2015, we were told, was to be a defining year for finally getting to grips with the challenges, and implicitly the failures and impacts of global economic development. Last September we had the Sustainable Development Goals (SDGs) in New York, and then in December in Paris, there was a global agreement, of sorts, on tackling climate change, COP 21.
The SDGs, although not without some merit, has its focus on the eradication of extreme poverty by 2030. Yet nowhere in the final text, or in the conceptual thinking underpinning the goals, is there any mention of wealth accumulation and hoarding, and conspicuous overconsumption by us in the rich world, as primary causes of the mass impoverishment of the world's poor.
In short, the central focus is on eradicating poverty in developing countries. Not on taxing wealth & income equitably, or even cutting back on our consumption levels.
Instead of this "global wish-list", as a friend of mine who works in the development industry calls it, we should focus on and reveal the structural causes of poverty. By revealing these causes, we will reveal the global architecture that allows it to continue. Global poverty in the 21st century, just like climate change, is created and caused by economic and social systems. Neither are "acts of god".
Take global tax havens for example. While billions are siphoned off into off-shore tax accounts by transnational subsidiaries, SDG 17.1 boldly states the importance of supporting "... domestic resource mobilization... to improve domestic capacity for tax and other revenue collection."
It is actually relatively simple to achieve more revenue collection. If large corporate entities would stop profit shifting billions into off-shore subsidiaries in the world's tax havens where they pay little or no tax, away from national treasuries in developing countries, at the industrial scale they are currently doing it at, a sizable part of poverty could be addressed. In turn, poor countries could then spend their tax revenue on health, education, sanitation, and a basic welfare net for the very poor.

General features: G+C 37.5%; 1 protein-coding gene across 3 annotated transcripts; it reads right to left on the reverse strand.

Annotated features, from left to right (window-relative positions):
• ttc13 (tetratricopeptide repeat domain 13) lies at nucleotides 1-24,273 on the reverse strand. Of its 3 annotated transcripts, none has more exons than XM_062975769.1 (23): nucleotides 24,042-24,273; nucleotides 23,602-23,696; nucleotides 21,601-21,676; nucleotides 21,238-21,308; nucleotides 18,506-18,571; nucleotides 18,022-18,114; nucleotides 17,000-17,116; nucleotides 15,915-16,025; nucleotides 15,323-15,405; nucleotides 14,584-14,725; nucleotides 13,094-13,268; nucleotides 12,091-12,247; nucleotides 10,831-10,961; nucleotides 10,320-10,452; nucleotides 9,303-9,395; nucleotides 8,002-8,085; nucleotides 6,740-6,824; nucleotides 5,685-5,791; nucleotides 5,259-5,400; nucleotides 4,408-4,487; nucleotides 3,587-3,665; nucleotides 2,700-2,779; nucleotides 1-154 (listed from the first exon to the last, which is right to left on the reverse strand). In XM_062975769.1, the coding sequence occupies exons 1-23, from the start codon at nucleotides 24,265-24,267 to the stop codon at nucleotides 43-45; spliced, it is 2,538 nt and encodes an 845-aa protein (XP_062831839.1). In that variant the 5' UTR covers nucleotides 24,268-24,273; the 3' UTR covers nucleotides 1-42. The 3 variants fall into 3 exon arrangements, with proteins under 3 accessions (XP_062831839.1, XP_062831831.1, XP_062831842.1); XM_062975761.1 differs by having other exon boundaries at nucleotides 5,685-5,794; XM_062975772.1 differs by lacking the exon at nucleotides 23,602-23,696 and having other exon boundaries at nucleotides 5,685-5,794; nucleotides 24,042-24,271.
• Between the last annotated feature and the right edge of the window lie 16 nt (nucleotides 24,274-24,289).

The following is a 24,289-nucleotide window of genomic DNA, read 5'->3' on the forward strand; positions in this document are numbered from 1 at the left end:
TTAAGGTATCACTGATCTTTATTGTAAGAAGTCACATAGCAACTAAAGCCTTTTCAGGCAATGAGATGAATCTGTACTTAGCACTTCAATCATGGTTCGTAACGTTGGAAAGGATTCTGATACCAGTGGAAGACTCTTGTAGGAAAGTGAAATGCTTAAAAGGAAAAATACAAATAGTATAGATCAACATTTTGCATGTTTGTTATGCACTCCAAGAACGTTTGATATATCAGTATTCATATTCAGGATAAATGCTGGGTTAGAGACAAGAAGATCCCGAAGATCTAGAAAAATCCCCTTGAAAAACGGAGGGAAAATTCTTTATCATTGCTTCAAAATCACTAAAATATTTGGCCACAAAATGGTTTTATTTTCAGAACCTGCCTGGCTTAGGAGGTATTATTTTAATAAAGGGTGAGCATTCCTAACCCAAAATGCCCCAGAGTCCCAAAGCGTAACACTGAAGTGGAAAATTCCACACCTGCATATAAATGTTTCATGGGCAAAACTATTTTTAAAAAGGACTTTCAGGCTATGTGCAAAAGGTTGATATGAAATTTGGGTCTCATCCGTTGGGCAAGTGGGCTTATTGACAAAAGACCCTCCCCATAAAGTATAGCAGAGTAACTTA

This would be one way of shifting the dominant narrative on development, by refocusing at least in part on wealth instead of focusing on poverty ad nauseam as somehow a "natural" part of human existence, to be eradicated as if it was somehow an infectious disease.
In Ireland where I live we should also refocus our development priorities, away from current practices. Take the three following examples.
In a recent study commissioned by the Washington Center for Equitable Growth, it was reported that in 2012 US multinationals "profit shifted" $100 billion in income to Ireland as a means of lowering their tax bills. All mostly legal, although obviously not ethical. Yet even a small percentage of this figure if taxed adequately, through a global financial transaction tax for instance, could build thousands of schools in poor countries.
Secondly, in 2014 at the UN, Ireland voted against the establishment of a set of principles which are designed to work towards a multilateral legal framework for sovereign debt restructuring processes. Given what we know about odious debt inflicted upon developing countries-for example, the World Bank & IMF structural adjustment policies and the onerous conditionality clauses attached to them, the removal of price controls on staple foods for instance, was it really in the best interests of the world's poor for Ireland to oppose such a potentially progressive move?